How to write an enter statement

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How to write an enter statement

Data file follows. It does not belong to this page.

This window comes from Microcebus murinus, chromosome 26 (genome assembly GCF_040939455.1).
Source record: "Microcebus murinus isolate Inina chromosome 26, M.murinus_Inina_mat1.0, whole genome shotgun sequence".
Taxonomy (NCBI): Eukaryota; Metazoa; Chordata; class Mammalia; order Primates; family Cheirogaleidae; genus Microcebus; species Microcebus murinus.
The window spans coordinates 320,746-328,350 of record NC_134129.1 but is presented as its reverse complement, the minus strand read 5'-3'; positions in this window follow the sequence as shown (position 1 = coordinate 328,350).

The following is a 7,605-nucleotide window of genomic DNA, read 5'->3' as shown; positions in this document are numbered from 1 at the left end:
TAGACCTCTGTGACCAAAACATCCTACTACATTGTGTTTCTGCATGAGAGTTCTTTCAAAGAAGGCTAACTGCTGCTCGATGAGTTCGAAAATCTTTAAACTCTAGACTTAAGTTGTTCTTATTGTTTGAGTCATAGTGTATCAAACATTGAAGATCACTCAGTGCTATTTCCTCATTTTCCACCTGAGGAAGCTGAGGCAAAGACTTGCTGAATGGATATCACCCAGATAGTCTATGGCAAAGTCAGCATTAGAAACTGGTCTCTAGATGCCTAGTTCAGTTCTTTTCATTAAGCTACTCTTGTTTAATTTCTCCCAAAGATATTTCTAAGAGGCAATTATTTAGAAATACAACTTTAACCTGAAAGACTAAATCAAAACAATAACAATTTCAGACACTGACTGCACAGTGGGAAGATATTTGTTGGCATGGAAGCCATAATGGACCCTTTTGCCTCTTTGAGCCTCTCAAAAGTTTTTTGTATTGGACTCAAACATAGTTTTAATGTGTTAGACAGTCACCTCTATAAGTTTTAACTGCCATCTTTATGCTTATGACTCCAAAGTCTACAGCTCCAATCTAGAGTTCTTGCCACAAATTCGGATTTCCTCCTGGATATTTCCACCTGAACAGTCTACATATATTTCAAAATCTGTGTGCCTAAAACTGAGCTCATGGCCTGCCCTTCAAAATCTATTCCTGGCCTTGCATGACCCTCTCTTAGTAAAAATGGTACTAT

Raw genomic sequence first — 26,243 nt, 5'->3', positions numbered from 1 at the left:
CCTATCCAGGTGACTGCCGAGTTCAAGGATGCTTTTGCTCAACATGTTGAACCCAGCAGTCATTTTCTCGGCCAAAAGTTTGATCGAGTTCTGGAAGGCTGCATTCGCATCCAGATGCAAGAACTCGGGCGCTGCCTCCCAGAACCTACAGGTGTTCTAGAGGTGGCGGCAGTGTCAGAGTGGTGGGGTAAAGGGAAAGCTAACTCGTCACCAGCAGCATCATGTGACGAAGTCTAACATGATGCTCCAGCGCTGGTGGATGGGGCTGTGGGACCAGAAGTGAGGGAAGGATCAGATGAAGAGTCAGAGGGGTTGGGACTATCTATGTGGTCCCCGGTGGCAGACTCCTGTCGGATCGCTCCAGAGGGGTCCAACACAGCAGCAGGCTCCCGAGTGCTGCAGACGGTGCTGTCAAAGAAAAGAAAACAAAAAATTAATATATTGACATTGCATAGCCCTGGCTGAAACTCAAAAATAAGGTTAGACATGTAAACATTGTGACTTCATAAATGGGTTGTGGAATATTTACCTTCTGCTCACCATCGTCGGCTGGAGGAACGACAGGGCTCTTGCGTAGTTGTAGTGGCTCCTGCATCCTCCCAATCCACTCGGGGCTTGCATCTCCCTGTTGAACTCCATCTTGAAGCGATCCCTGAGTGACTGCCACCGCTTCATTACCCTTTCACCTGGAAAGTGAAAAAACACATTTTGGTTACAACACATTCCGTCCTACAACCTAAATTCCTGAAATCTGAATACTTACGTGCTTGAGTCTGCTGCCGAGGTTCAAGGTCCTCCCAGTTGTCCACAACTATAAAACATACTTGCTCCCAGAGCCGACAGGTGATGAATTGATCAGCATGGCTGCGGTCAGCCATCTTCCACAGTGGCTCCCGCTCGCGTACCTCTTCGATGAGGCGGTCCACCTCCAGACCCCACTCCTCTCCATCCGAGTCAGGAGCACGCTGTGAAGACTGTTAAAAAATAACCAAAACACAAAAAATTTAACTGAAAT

Buy essay online cheap biodegradation of hydrocarbons from crude oil by pseudomonas putida Through agriculture, industry, and daily life, harmful chemicals have been released into the earth’s air, soil, and water. Depending on their concentrations, these substances can have destructive consequences on ecosystems, as well as cause severe damage to humans and how to write an enter statement organisms nearby. Soil pollution is of special importance because of its impact on surface, groundwater and air contamination and can easily spread and be consumed by humans. Biodegradation is the biologically catalyzed modification of an organic chemical's structure. However, this modification can be through different metabolic pathways and does not necessarily mean a reduction in toxicity. Mineralization, one type of biodegradation, is defined as the conversion of an organic substance to its inorganic constituents, rendering the original nitesh srivastava noida international university harmless. [23]. Transformation is defined as any metabolically-induced change in the chemical composition of a compound [14]. Bioremediation refers to the use of microorganisms to degrade contaminants that pose environmental and human risks. Bioremediation processes typically involve the actions of many different microbes acting in parallel or sequence to complete the degradation process. Both in situ (in place) and ex situ (removal and treatment in another place) remediation approaches are used. The versatility of microbes to degrade a vast array of pollutants makes bioremediation a technology that can be applied in different soil conditions [3]. Though it can be inexpensive and in situ approaches can reduce disruptive engineering practices, bioremediation is still not a common practice [1]. A widely used approach to bioremediation involves stimulating naturally occurring microbial communities, providing them with nutrients and other needs, to break down a contaminant. This is termed biostimulation. Biostimulation can be achieved through changes in pH, moisture, aeration, or additions of electron donors, electron acceptors or nutrients. Another bioremediation approach is termed bioaugmentationwhere organisms selected for high degradation abilities are used to inoculate the contaminated site [3]. These two approaches are not mutually exclusive- they can be used simultaneously. Recent awareness of the dangers of many chemicals used in society has led to research on formulation of products that are more easily degraded in the environment. From an ecological point of view, bioremediation depends on the various interactions between three factors: substrate (pollutant), organisms, and environment, as shown in the figure at right [4]. The interactions of these factors affect biodegradability, bioavailability, and physiological requirements, Do my homework paper didn are important in assessing the feasibility of bioremediation [4]. Biodegradabilityor whether a chemical can be degraded or not, is determined by the presence or absence of organisms that are able to degrade a chemical of interest and how widespread these organisms are in the site [4]. The substrate (pollutant) can interact with its surrounding environment to change its bioavailabilityor availability how to write an enter statement organisms that are capable of degrading it; for example, substrate has low bioavailability if it is tightly bound to soil organic matter or trapped inside aggregates [4]. Physiological requirementsor set of conditions required by organisms to carry out bioremediation in the environment, include nutrient availability, optimal pH, and availability of electron acceptors, such as oxygen and nitrate [4]. Also, the environment needs to be habitable for organisms involved in bioremediation [4]. Microorganisms in the environment have always broken down waste, and humans have always (knowingly or unknowingly) used them in agricultural, domestic, and industrial activities [24]. As the urbanized world shifted to a more industrial system, however, people began to take an active approach in bioremediation. In the late nineteenth century, wastewater treatment plants were formed, but even so, this was not officially called bioremediation. The project considered the initial spark of the bioremediation movement was the report “Beneficial Stimulation of Bacterial Activity in Groundwater Containing Petroleum Products” by R.L. Raymond et al. in 1975. By testing the relationship between oil presence and bacterial stimulation, Raymond found that adding nutrients to soil hastened the oil removal. This led to the development of in situ bioremediation [24]. Initial bioremediation projects focused on “pump and treat” (ex situ) methods in soil around gas stations and refinery spills to get oil out of groundwater sources, but soon cleaning up chlorinated hydrocarbons became a primary concern [24]. Chlorinated compounds were commonly used in pesticides, but when people learned it was a possible carcinogen and causing ozone depletion, research into bioremediation took off [24]. This was when anaerobic bacteria started being used, as it was discovered that they dechlorinate compounds much more quickly than do aerobic bacteria, and produce fewer damaging iron compounds that precipitate from the reactions [24]. Pollutants found in soils present a variety of different human health risks. Soil pollutants are typically classified as organic and inorganic pollutants. The remediation of some of these pollutants will be discussed in greater depth in the following sections. Below is a link to website with a list of examples of soil pollutants and their effects on human health: Industrialization resulted in increased use of organic compounds that build up and persist in the environment [11]. Main sources of organic pollutants are through anthropogenic activities, including use of solvents, pesticides, and fuels [11]. Some of these organic compounds are highly toxic and they are associated with variety of health issues around the world [11]. Table below lists some groups of contaminants, examples, and their sources. While organic pollutants are causing both environmental and health problems, bioremediation offers an effective solution to the pollution [11]. The table below lists some of the organic pollutants and microorganisms that are found to be able to degrade them. A majority of heavy metal pollutants come from human sources that accumulate over time. There are also natural forms of contamination from normal biological processes, which include: 1. Weathering of minerals over time. 3. Forest fires and biogenic source. 4. Particles released by vegetation. Heavy metals can be absorbed by microbes at cellular binding sites. Extracellular polymers of these microbes can complex heavy metals through various mechanisms [21]. These specialized microorganisms can mineralize the organic contaminants to metabolic intermediates, which are used as primary substrates for cell growth. The microbes prevalent in heavily metal-contaminated soil can alter the oxidation state of the heavy metals by immobilizing them [21], allowing them to be easily removed. Bioremediation of heavy metals from microbes is not heavily researched, mostly due to an incomplete understanding of the genetics of the microbes used in metal adsorption. Geomicrobiology takes a better look at the interactions between microbes and inorganic material. As stated previously, bioremediation involves various microorganisms that are able to degrade and reduce toxicity how to write an enter statement environmental pollutants [12]. Therefore, the interactions of microbes with the environment and pollutants are significant in determining effectiveness of bioremediation [4]. Those microbes can be either naturally present in the site of bioremediation or isolated from other sites and inoculated artificially [12]. Biodegradation often occurs as part of microbial metabolism and in some cases, microbes are able to directly harvest carbon and energy by breaking down pollutants [12]. Sections below go over bacteria and fungi, the commonly used organisms in bioremediation, and archaea, the more recently discovered group of organisms with unique potential in bioremediation. Bacteria are widely diverse organisms, and thus make excellent players in biodegradation and bioremediation. There are few universal toxins to bacteria, so there is likely an organism able to break down any given substrate, when provided with the right conditions (anaerobic versus aerobic environment, sufficient electron donors or acceptors, etc.). Below are several specific bacteria species known to participate in bioremediation. Pseudomonas putida is a gram-negative soil bacterium that is involved in the bioremediation of toluene, a component of paint thinner. It is also capable of degrading naphthalene, a product of petroleum refining, in contaminated soils. [2] Dechloromonas aromatica is a rod-shaped bacterium which can oxidize aromatics including benzoate, chlorobenzoate, and toluene, coupling the reaction with the reduction of oxygen, chlorate, or nitrate. It is the only organism able to oxidize benzene anaerobically. Due to the high propensity of benzene contamination, especially in ground and surface water, D. aromatic is especially useful for in situ bioremediation of this substance. [13] Industrial bioremediation is used to clean wastewater. Most treatment systems rely on microbial activity to remove unwanted mineral nitrogen compounds (i.e. ammonia, nitrite, nitrate). The removal of nitrogen is a two stage process that involves nitrification and denitrification. During nitrification, ammonium is oxidized to nitrite by organisms like Nitrosomonas europaea .Then, nitrite is further oxidized to nitrate by microbes like Nitrobacter hamburgensis . In anaerobic how to write an enter statement, nitrate produced during ammonium oxidation is used as a terminal electron acceptor by microbes like Paracoccus denitrificans [2]. The result is N2 gas. Through this process, ammonium and nitrate, two pollutants responsible for eutrophication in natural waters, are remediated. Deinococcus radiodurans is a radiation-resistant extremophile bacterium that is genetically engineered for the bioremediation of solvents and heavy metals. An engineered strain of Deinococcus radiodurans has been shown to degrade ionic mercury and toluene in radioactive mixed waste environments [7]. In anaerobic conditions, nitrate produced during ammonium oxidation is used as a terminal electron acceptor by microbes like Paracoccus denitrificans [2]. The result is dinitrogen gas. Through this process, ammonium and nitrate, two pollutants responsible for eutrophication in natural waters, are remediated. Methylibium petroleiphilum (formally known as PM1 strain) is a bacterium capable of methyl tert-butyl ether (MTBE) bioremediation. PM1 degrades MTBE by using the contaminant as the sole carbon and energy source [8]. Alcanivorax borkumensis is a marine rod-shaped bacterium which consumes hydrocarbons, such as the ones found in fuel, and produces carbon dioxide. It grows rapidly in environments damaged by oil, and has been used to aid in cleaning the more than 830,000 gallons of oil from the Deepwater Horizon oil spill in the Gulf of Mexico [25]. Current bioremediation applications primarily utilize bacteria, with comparatively few attempts to use fungi. Fungi have fundamentally important roles because of their participation in the cycling of elements through decomposition and transformation of organic and inorganic materials. These characteristics can be translated into applications for bioremediation which could break down organic compounds and reduce the risks of metals. In some cases, fungi have an advantage over bacteria not just in metabolic versatility but also their environmental resilience.They are able to oxidize a diverse amount of chemicals and survive in harsh environmental conditions such as low moisture and high concentrations of pollutants. Therefore, fungi how to write an enter statement potentially an extremely powerful tool in soil bioremediation and some versatile species such as White Rot Fungi have been a hot topic of research. [16,17] Using fungi as potential treatment of contaminants began in 1985 when the white rot species Phanerochaete chrysosporium was discovered to metabolize multiple key environmental pollutants. The most important feature of these fungi is their enzymatic functional ability to metabolize complex chemicals such as lignin. Similar abilities were later discovered in other white rot fungal species. In addition, white rot fungi are highly advantageous because they degrade lignin extracellularly through its hyphal extension. This allows them to access soil contaminants that other organisms are incapable of and maximize surface area for enzymatic interaction. These inexpensive fungi can tolerate extreme environmental conditions, such as pH, temperature, and moisture content. While many microbial organisms that are used for bioremediation require pre-conditioning of the environment for them to survive in, white rot fungi can directly be applied into most systems because they degrade based upon nutrient deprivation. [18] P. chrysosporium was the first fungi linked to degradation of organic pollutants. Extensive research has show this it has strong potential for bioremediation in pesticides, PAHs, dioxins, carbon tetrachloride, and many other pollutants. Among fungal systems, P. chrysosporium has become the model for bioremediation. Other notable species of white rot fungi include Pleurotus ostreatus and Trametes versicolor. [18] Hydrocarbons are stored deep underground but are brought up to the surface to be transformed and utilized, primarily as an energy source known as fossil fuels. The majority of pollution currently comes from these byproducts in the form Polycyclic Aromatic Hydrocarbons (PAHs), which are xenobiotic environmental pollutants that form when carbon materials are incompletely combusted. Some of examples of PAHs include burning wood, fossil fuels, and cigarette smoke. [19,20] Currently, bioremediation is only effective for soils contaminated with low-molecular weight PAHs because of bacterial commercial use. However, fungi are effective at PAH degradation in comparison to bacteria for a few reasons. Firstly, they are capable degrading PAH’s that are high in molecular weight, bacteria in comparison are better at degrading smaller molecules. Secondly, fungi can function well in non-aqueous environments and low oxygen conditions, both are conditions where PAH’s can accumulate. Many fungi have evolved mechanisms that allow the to target specific PAHs. Fungi produce extracellular enzymes that degrade lignin, a process called mineralization the produces carbon dioxide as the end product. [19,20] Toxic metals can enter the environment all life cycle stages of metal compound. For example, metal leaching can occur from the mining process till the disposal of metal wastes. However in nature, the mobility of metals comes from the geological processes that can be released into the soil and aquatic environments. The environmental largest risk from metal contamination comes from the relationship between metals and compounds that are inherently of incapable of being degraded by any natural procedures. The best solution to treating contamination is transporting the metals to location where they cannot produce negative environmental effects. Fungi have various ways of interacting with metals, some of the techniques are increasing or decreasing the mobility of metals, sorption, or even cellular uptake. After the metals have been absorbed the fungus, they can chemically altered to be stored or cpm homework help geometry videos engra?ados through the hyphae and into n essays and dissertations by chris mounsey hockey 82 plants that participate in symbiosis. [17] Pesticide accumulation is an issue of great concern among the public, because they are directly associated with food products and water supplies. There are number of technologies used for pesticide clean-up; however, these technologies are generally expensive and inefficient because they require contaminated soil to be excavated and sent to a separate storage location for processing. Bioremediation offers a potential solution that treats contaminated soil and groundwater without needing excavation. Studies show that White Rot Fungi has high promise for soil bioremediation application; however, most tests have been conducted in the lab rather than in the actual environment. This fungi demonstrates the ability to transform and mineralize specific pesticides in soil. [18] Although fungi demonstrate significant biochemical and ecological useful qualities, they are hardly utilized for biotechnological purposes. Instead, bacteria are most commonly used because they usually produce superior results in their numerous advantages ranging from their highly specific biochemical reactions to their capabilities of breaking down pollutants efficiently [17]. Fungi are underused primarily because of the costs that come from providing oxygen to fungi in polluted environments. However, filamentous fungi could be highly valuable in situations where bacteria cannot perform. For example, fungi are useful in situations where contaminants are physically blockaded and bacteria cannot reach or in circumstances of environmental extremes such as high acidity or dryness prevent bacteria from functioning. [17] The role of archaea in bioremediation has not been studied as commonly how to write an enter statement that of bacteria [10]. Nevertheless, numbers of researchers have shown their ability to degrade various pollutants and scientists began to discover more about their potential in participating in bioremediation. Below lists some important facts regarding archaea’s potential role in bioremediation. - Biodegradation by extreme halophilic archaea was not recognized widely in the past, but scientists have found out that extreme halophilic archaea have greater catabolic diversity than expected [9] - Hydrocarbon-contamination is observed in some extreme environments, including hypersaline (high salt concentration), high or low temperature, or extreme pH [10]. Archaea’s adaptation to extreme environment gives them the potential to participate in biodegradation and bioremediation in these environments; in fact, microorganisms naturally adapted to the cold environments are known to be important degraders of hydrocarbons in those environments [10]. - Extreme halophilic archaea has potential to biodegrade pollutants in hypersaline environment, in which bacteria typically used in bioremediation cannot survive or function properly. [5] - Some archaea are known to be resistant to variety of antibiotics, including penicillin, cycloheximide, streptomycin, etc, which gives them great advantage in participating in bioremediation in the presence of antibiotics [5]. Four extreme halophilic strains of archaea (belonging to genus HalobacteriumHaloferaxand Halococcus ) were studied to evaluate their potential to biodegrade crude oil and hydrocarbons. [5] All four strains could use various kinds of hydrocarbons as their carbon or energy sources [5]. Two strains of Haloferax grew on n-alkanes with different lengths, ranging from C8 to C34, and also benzene, toluene, biphenyl, and naphthalene. The research demonstrated the important fact that archaea have potential to carry out biodegradation at high temperatures, in the range of 40-45 °C [5], which is advantageous because hydrocarbons have higher solubility and bioavailability at these higher temperature [10]. The four strains studied were resistant to six different antibiotics, including penicillin, streptomycin, cycloheximide [5] and this gave them the potential to carry out biodegradation in conditions unfavorable for bacteria. Research suggests other genera of archaea are also capable of biodegrading in hypersaline environments [6] Archaeglobus fulgidusa hyperthermophile which can use sulfate as an electron acceptor, can also break down various aromatic hydrocarbons (Peeples, 2014). Microorganisms use a wide range of processes to transform chemicals in their environment. In some cases, pollutants serve as the carbon and energy source for microbial growth, while in other cases, pollutants serve as the terminal electron acceptor. This manifests itself in the diverse ability of microbes to transform and degrade toxic molecules. Below, several steps and details of the microorganisms’ actions are described. Biodegradation may be influenced by pH, temperature, moisture, carbon sources, soil texture, aerobic versus anaerobic conditions, the number of substituents, and the concentration of the pollutant. It is impossible, however, to make a generalization about the best universal conditions for biodegradation. What’s toxic to some microbes is a nutrient to others, what might be a damaging pH to some is beneficial to others, and so on. A greater amount of substituents will cause slower degradation in aerobic environments, but faster degradation in anaerobic ones. Chlorine makes a molecule less degradable due to steric hindrance preventing access to necessary enzymes, therefore molecules with higher chlorination are slower to degrade in aerobic conditions. High concentration of a pollutant generally results in faster rates of degradation. If the concentration drops below a threshold concentration, the enzymes may not detect it and will cease to degrade it [26]. Soil with small pores, especially clays, may cause biodegradation to take years due to the decrease in bioavailability. Chlorine makes a molecule less degradable due to steric hindrance preventing necessary enzymes from accessing the compound, therefore molecules with higher chlorination are slower to degrade. The rate at which a compound is transformed, as well as the curves that describe its transformation, is referred to as kinetics, how to write an enter statement is affected by all factors listed above. First order kinetics (exponential decay) often describes biodegradation when the initial substrate concentration is low, while zero-order kinetics (linear biodegradation) is often observed when the substrate concentration is very high. In some cases if the concentration of the chemical falls below a critical threshold concentration, the microbes can no longer transform it and the chemical persists. The power rate model depicting the relationship between concentration and rate of degradation (first order decay here) is as follows: C is substrate concentration, t is time, k is a rate constant for the chemical in question, and n is an appropriate parameter. The values of k and n are adjusted until a line is found to match experimental data [23]. Primary substrate utilization occurs when a microbe both transforms a substrate and uses it as an energy or carbon source. [15] An electron acceptor is required for these transformations. It can be anaerobic or aerobic, although the presence of oxygen tends to speed up reactions. This type of biodegradation is common in break down of petroleum compounds and some pesticides. Cometabolism involves the fortuitous transformation of a chemical by an organism while the organism uses a different substance as its primary energy or carbon source [14]. During the actual reaction degrading the substance, it appears that the organism involved has no net carbon or energy gain, and may even result in a product which is toxic to the cell [14]. A key example of cometabolism is fortuitous metabolism in the degradation of trichloroethylene, shown in the diagram below. An organic growth substrate such as propane or butane is required for the enzymatic activity that transforms TCE. [14] Chloride and other halogens are common components of pesticides and hazardous industrial wastes, and by removing them the toxic chemical can often be remediated [23]. If the halogen is replaced by a hydrogen (RCl -> RH), then it is reductive dehalogenation. If two halogens are replaced simultaneously, then the process is called dihaloeliminationalthough it still falls under reductive dehalogenation [14]. If the halogen is replaced by OH (RCl -> ROH) then it’s hydrolytic dehalogenation. In both cases, the halogen is released as its inorganic form into the environment [23]. An acclimation periodalso called an adaptation or lag periodoccurs when no destruction of a given chemical is observed [23]. It is caused by the microbes transitioning to their altered environment and shifting their metabolism to better suit it [14]. It can last for anywhere from hours (such as aromatic compounds in warm, oxygenated soils) to months (such as halobenzoates in anaerobic sediments) depending on the chemical in question and the environment [23]. Acclimation periods can be affected by temperature, the presence of oxygen, pH, and concentration of the substance. Although they are most often faster in warm, aerated, and fairly dry environments, there are few consistencies between what shortens or lengthens the period, even if the concentration is the cover letter for scientific papers [23]. Insecticides including methyl parathion and azinphosmethyl; herbicides including 2, 4-D, MCPA, Mecoprop, TCA, and amitrole; the quaternary ammonium compound dodecyltrimethylammonium chloride; polycyclic aromatic hydrocarbons including naphthalene and anthracene; and other chemicals such as phenol, chlorobenzene, PCP, diphenyl-methane, and NTA have all been reported to have acclimation periods, and this can be of severe human concern how to write an enter statement. The continued presence of these toxins extends human, plant, and animal exposure, and if the chemical is in water, it can allow the substance to flow further and impact environments distant to its site of origin before being degraded. Detoxicationsometimes called queens university of irelandhas been referred to as the “most important role of microorganisms in the transformation of pollutants” [23]. The process is the changing of a molecule into something less harmful to a species in question. There are a number of ways a molecule can be transformed, including hydrolysis, hydroxylation, dehalogenation, demethylation, methylation, and ether cleavage [23]. By breaking bonds, or adding or removing groups, the organism reduces its effect on the environment. Furthermore, although sometimes the resulting chemical is simply excreted as waste, the organism may also be able to use this new compound as a carbon source or further modifies it until it is released as CO2 [23]. There are instances where the initial compound is harmless, and in fact the substance produced by microorganisms, or an intermediate in the degradation process, is a toxin [23]. This process is called activation. For this reason, it is important to test all steps of a reaction when determining how a compound is degrading. The new toxins may also be more or less mobile than its predecessor, so it can either stick around one area for extended periods of time or spread to other areas and increase damage [23]. A prevalent example of this is the dechlorination of TCE, which produces DCE (50 times more hazardous than TCE) and Vinyl Chloride al azhar university niqab veil known carcinogen) [14]. Commonly used insecticides in the past, like zinophos, trichloronat, and carbofuran, were all found to increase a soil’s toxicity with extended use [23]. In order for bioremediation to be successful, it requires sufficient proof for the degradation of contaminants. However, determining the effectiveness and completeness to reach sufficient results is one of the major issues. Natural attenuation relies on natural processes to clean up or attenuate pollution in soil and groundwater [27]. This remediation is done without human interaction, and is primarily used as a monitoring technique, to make sure more aggressive cleanup strategies are not needed. Abiotic and biotic factors play a distinguishing factor of how effective bioremediation is. Current monitoring practices determine the disappearance of contaminants and their degradation products to regulatory levels that are monitored by toxicity testing, usually on single organisms or species to ensure there are no induced changes that may result in residual toxicity. The problem with these monitoring techniques is that the assessment of contaminants may result in an inaccurate indicator of residual toxicity[28]. Rather, studying the microbial community response may be a more comprehensive indicator of residual toxicity than a single species. Once sufficient evidence is provided, human intervention may be needed for a more effective cleanup process. There are two types of remediation that are done, ex situ: which is done by removing the contaminated soil or water and treating it outside the source, and in situ: which treatment takes place within the contaminated area. There are some treatments methods that can be either ex situ or in situ. Some techniques may deal with the mobilization of pollutants, to move them out of an area, or immobilized to keep them out of an area such as a water table.